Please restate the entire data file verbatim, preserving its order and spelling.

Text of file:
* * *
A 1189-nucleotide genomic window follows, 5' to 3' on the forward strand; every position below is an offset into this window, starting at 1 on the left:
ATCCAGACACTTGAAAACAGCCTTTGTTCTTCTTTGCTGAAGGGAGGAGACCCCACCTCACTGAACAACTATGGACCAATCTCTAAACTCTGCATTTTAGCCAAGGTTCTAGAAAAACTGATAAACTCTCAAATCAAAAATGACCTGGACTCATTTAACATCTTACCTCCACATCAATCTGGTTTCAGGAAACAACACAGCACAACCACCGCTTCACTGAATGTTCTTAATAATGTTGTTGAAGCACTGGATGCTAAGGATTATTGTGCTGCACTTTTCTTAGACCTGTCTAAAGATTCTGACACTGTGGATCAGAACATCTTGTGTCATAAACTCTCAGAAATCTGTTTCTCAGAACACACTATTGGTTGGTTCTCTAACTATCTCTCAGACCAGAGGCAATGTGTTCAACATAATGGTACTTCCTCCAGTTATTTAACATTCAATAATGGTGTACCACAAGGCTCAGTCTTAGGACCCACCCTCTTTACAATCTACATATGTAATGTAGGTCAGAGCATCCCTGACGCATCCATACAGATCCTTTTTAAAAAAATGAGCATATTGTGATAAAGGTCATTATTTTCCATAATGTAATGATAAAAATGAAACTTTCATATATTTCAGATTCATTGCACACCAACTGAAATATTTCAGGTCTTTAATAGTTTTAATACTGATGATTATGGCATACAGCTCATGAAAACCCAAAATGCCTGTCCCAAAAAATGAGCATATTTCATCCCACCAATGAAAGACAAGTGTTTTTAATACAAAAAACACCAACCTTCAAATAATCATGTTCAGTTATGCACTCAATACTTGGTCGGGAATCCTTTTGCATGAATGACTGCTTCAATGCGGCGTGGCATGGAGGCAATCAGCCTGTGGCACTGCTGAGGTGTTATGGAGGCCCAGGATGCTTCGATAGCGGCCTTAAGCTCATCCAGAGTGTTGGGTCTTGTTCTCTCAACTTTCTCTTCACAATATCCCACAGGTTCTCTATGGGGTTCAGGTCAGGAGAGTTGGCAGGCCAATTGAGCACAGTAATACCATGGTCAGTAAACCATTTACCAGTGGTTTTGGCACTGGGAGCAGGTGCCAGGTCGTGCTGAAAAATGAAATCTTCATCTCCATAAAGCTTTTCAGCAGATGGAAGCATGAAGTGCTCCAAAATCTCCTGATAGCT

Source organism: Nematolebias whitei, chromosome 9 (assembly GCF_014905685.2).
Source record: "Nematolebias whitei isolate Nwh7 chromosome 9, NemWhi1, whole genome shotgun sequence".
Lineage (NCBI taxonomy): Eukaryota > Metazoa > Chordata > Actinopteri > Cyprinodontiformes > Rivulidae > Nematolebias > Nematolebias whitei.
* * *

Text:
A 1189-nucleotide genomic window follows, 5' to 3' on the forward strand; every position below is an offset into this window, starting at 1 on the left:
ATCCAGACACTTGAAAACAGCCTTTGTTCTTCTTTGCTGAAGGGAGGAGACCCCACCTCACTGAACAACTATGGACCAATCTCTAAACTCTGCATTTTAGCCAAGGTTCTAGAAAAACTGATAAACTCTCAAATCAAAAATGACCTGGACTCATTTAACATCTTACCTCCACATCAATCTGGTTTCAGGAAACAACACAGCACAACCACCGCTTCACTGAATGTTCTTAATAATGTTGTTGAAGCACTGGATGCTAAGGATTATTGTGCTGCACTTTTCTTAGACCTGTCTAAAGATTCTGACACTGTGGATCAGAACATCTTGTGTCATAAACTCTCAGAAATCTGTTTCTCAGAACACACTATTGGTTGGTTCTCTAACTATCTCTCAGACCAGAGGCAATGTGTTCAACATAATGGTACTTCCTCCAGTTATTTAACATTCAATAATGGTGTACCACAAGGCTCAGTCTTAGGACCCACCCTCTTTACAATCTACATATGTAATGTAGGTCAGAGCATCCCTGACGCATCCATACAGATCCTTTTTAAAAAAATGAGCATATTGTGATAAAGGTCATTATTTTCCATAATGTAATGATAAAAATGAAACTTTCATATATTTCAGATTCATTGCACACCAACTGAAATATTTCAGGTCTTTAATAGTTTTAATACTGATGATTATGGCATACAGCTCATGAAAACCCAAAATGCCTGTCCCAAAAAATGAGCATATTTCATCCCACCAATGAAAGACAAGTGTTTTTAATACAAAAAACACCAACCTTCAAATAATCATGTTCAGTTATGCACTCAATACTTGGTCGGGAATCCTTTTGCATGAATGACTGCTTCAATGCGGCGTGGCATGGAGGCAATCAGCCTGTGGCACTGCTGAGGTGTTATGGAGGCCCAGGATGCTTCGATAGCGGCCTTAAGCTCATCCAGAGTGTTGGGTCTTGTTCTCTCAACTTTCTCTTCACAATATCCCACAGGTTCTCTATGGGGTTCAGGTCAGGAGAGTTGGCAGGCCAATTGAGCACAGTAATACCATGGTCAGTAAACCATTTACCAGTGGTTTTGGCACTGGGAGCAGGTGCCAGGTCGTGCTGAAAAATGAAATCTTCATCTCCATAAAGCTTTTCAGCAGATGGAAGCATGAAGTGCTCCAAAATCTCCTGATAGCT

Source organism: Nematolebias whitei, chromosome 9 (assembly GCF_014905685.2).
Source record: "Nematolebias whitei isolate Nwh7 chromosome 9, NemWhi1, whole genome shotgun sequence".
Lineage (NCBI taxonomy): Eukaryota > Metazoa > Chordata > Actinopteri > Cyprinodontiformes > Rivulidae > Nematolebias > Nematolebias whitei.